China’s economic miracle could not have happened without foreign direct investment.
When former Chinese premier Zhu Rongi addressed his cabinet for the last time in 2003, the straight-talking architect of China’s economic transformation put it bluntly: “Foreign investment has spurred reforms in the state sector, improved enterprise and sales management systems, all of which are beyond our imagination.”
Fast-forward to the present and an increasing number of foreign firms are now raising their voices about what they see as unfair treatment at the hands of the Chinese regulatory authorities.
A recent string of anti-monopoly investigations into foreign firms have led to complaints from the European and US business chambers that their members are being unfairly targeted.
A new report by the US-China Business Council has revealed that 86 per cent of its member companies are concerned about the enforcement measures, with 30 per cent fearing the laws will be used against them.
The American Chamber of Commerce released its own survey this week that showed 60 per cent of respondents felt foreign businesses were less welcome in China than before. Last year the number was 41 per cent.
The two surveys follow complaints from the European Chamber of Commerce in August that echo the same concerns and claimed China was using strong-arm tactics in their enforcement of the rules.
In an interview with China Spectator, Australian Chamber of Commerce chair Tracy Colgan says that while the recent developments were of concern, Australia’s business engagement with China was different to the US and Europe.
“These companies that we’re talking about are actually embedded in this economy. Those big companies have been here for a long time, and they’ve got substantial manufacturing and sales channels,” she says.
In contrast, Australia’s business in China was more focused on trade rather than investment, Colgan says.
“A lot of those members aren’t manufacturing and selling here, there’s a lot in the service industry, and lots of big traders -- it’s trade and not investment. ”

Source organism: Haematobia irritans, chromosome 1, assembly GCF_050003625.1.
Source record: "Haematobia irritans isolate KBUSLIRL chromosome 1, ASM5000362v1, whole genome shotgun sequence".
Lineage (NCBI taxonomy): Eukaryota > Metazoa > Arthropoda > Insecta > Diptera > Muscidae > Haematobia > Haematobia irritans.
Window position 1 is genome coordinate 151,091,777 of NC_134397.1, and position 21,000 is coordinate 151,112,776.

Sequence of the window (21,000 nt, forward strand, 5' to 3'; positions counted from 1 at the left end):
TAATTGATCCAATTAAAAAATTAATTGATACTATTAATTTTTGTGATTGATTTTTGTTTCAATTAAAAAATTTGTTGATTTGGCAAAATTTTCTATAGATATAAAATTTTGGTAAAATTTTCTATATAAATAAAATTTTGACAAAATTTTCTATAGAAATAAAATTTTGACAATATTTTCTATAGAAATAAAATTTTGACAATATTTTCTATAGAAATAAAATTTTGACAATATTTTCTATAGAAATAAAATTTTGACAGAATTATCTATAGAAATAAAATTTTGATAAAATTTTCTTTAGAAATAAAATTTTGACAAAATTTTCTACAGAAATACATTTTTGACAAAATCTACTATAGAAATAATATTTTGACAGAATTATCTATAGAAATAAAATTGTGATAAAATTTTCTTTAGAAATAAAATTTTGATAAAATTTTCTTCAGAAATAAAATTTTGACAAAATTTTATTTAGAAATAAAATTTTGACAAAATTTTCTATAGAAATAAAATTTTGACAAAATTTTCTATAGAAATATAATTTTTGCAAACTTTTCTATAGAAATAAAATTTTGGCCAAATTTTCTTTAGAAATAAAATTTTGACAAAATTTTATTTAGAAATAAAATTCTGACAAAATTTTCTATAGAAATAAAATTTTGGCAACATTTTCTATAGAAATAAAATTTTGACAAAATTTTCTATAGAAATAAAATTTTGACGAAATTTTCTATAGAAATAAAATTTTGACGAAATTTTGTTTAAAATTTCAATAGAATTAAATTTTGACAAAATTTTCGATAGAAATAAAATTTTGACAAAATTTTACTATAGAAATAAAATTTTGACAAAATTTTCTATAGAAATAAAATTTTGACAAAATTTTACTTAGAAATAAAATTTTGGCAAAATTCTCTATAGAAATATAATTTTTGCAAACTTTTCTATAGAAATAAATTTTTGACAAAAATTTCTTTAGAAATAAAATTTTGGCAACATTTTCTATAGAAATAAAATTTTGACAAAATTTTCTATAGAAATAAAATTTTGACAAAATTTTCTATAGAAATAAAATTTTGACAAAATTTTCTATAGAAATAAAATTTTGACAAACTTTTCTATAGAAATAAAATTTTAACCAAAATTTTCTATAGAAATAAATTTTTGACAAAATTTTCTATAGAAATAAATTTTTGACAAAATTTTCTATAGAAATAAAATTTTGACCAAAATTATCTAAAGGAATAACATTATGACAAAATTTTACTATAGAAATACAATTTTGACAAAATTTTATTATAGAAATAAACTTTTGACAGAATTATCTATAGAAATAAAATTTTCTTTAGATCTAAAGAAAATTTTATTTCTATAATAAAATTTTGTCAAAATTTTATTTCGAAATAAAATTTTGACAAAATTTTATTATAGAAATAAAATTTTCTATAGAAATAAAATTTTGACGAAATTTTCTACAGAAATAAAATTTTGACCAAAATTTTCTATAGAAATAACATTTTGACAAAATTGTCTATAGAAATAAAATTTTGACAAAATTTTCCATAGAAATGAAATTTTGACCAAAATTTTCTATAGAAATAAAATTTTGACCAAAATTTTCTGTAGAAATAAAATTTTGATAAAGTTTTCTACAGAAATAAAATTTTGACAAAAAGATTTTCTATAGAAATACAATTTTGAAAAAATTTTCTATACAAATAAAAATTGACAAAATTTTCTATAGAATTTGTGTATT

However, Colgan says she has noticed a huge difference in the way foreign businesses have been treated, but that much of that was because the needs of the economy have changed.
“In the past foreign companies were important. I think foreign investment drove a lot of the growth here and now that’s changing, so perhaps it’s not as important when there are local alternatives,” she says.
Colgan would know. She’s lived and worked in China since 1987 when she came over to study poetry and economics. In the three decades she has worked in China, Colgan has been able to get a firm understanding of the China market.
Colgan’s firm, Kamsky Associates was the first of its kind to be registered in 1980. It set up China's first wholly foreign-owned enterprise, which it negotiated before the corresponding laws were even finalised.
As the Chinese economy has evolved, her firm’s work has changed too, shifting from a focus on inward investment, foreign direct investment, joint ventures and greenfields to more outbound work, corporate advisory work and troubleshooting.
The work has changed, says Colgan, because the needs of the economy have changed. The increased scrutiny of foreign and domestic firms is largely a result of the maturing economy.
“You could argue that that’s actually representative of China moving towards a more level playing field in many ways, you don’t have that preference for foreign investors,” she says.
Colgan says the recent increased scrutiny of foreign firms should be seen in the context of a clear policy push from the Chinese government to increase the market share of local companies and help develop national champions.
The investigations were concerning, but the issue is with how the rules and regulations are being implemented rather than the content of the laws themselves. The Chinese authorities are using the rules on the books, Colgan says, but “I wonder about the implementation, whether it’s as balanced as it could be.”
She says it’s possible the laws were being applied selectively.
“There are other local companies suffering under other recent developments but I would imagine that when it comes to the anti-monopoly laws there will also be local companies that could also easily be looked into.”
It was perhaps inevitable that foreign companies -- many of them in joint ventures with Chinese state-owned companies -- would attract more scrutiny at first. Australian companies have been spared so far.
But until more local companies are investigated, the perception that foreign companies are being singled out unfairly could grow and the international business community will lose faith in China’s economic reform agenda.